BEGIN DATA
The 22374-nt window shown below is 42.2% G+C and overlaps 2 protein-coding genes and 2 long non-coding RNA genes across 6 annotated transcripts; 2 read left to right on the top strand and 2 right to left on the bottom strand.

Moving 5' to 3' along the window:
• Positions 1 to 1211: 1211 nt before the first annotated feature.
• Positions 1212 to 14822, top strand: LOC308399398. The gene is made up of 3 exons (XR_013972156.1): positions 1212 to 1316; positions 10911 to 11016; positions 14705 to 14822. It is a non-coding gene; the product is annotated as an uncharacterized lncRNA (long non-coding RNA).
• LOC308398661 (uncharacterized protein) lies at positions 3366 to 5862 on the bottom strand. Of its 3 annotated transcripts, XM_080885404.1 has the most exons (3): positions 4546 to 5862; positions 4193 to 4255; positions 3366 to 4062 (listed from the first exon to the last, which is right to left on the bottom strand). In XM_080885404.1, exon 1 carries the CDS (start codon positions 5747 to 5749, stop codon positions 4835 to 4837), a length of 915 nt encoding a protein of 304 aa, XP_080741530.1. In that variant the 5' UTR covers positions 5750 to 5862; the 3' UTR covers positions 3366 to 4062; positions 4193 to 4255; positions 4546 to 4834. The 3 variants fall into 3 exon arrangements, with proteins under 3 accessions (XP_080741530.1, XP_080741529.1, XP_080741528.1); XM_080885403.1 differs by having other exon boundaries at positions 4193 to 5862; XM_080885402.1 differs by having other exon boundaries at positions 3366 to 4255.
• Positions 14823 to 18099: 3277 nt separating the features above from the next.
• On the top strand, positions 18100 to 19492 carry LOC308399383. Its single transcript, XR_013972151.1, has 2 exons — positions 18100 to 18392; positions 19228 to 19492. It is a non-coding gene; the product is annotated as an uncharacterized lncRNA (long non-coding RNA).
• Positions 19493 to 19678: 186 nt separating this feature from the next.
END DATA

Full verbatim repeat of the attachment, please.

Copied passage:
The 22374-nt window shown below is 42.2% G+C and overlaps 2 protein-coding genes and 2 long non-coding RNA genes across 6 annotated transcripts; 2 read left to right on the top strand and 2 right to left on the bottom strand.

Moving 5' to 3' along the window:
• Positions 1 to 1211: 1211 nt before the first annotated feature.
• Positions 1212 to 14822, top strand: LOC308399398. The gene is made up of 3 exons (XR_013972156.1): positions 1212 to 1316; positions 10911 to 11016; positions 14705 to 14822. It is a non-coding gene; the product is annotated as an uncharacterized lncRNA (long non-coding RNA).
• LOC308398661 (uncharacterized protein) lies at positions 3366 to 5862 on the bottom strand. Of its 3 annotated transcripts, XM_080885404.1 has the most exons (3): positions 4546 to 5862; positions 4193 to 4255; positions 3366 to 4062 (listed from the first exon to the last, which is right to left on the bottom strand). In XM_080885404.1, exon 1 carries the CDS (start codon positions 5747 to 5749, stop codon positions 4835 to 4837), a length of 915 nt encoding a protein of 304 aa, XP_080741530.1. In that variant the 5' UTR covers positions 5750 to 5862; the 3' UTR covers positions 3366 to 4062; positions 4193 to 4255; positions 4546 to 4834. The 3 variants fall into 3 exon arrangements, with proteins under 3 accessions (XP_080741530.1, XP_080741529.1, XP_080741528.1); XM_080885403.1 differs by having other exon boundaries at positions 4193 to 5862; XM_080885402.1 differs by having other exon boundaries at positions 3366 to 4255.
• Positions 14823 to 18099: 3277 nt separating the features above from the next.
• On the top strand, positions 18100 to 19492 carry LOC308399383. Its single transcript, XR_013972151.1, has 2 exons — positions 18100 to 18392; positions 19228 to 19492. It is a non-coding gene; the product is annotated as an uncharacterized lncRNA (long non-coding RNA).
• Positions 19493 to 19678: 186 nt separating this feature from the next.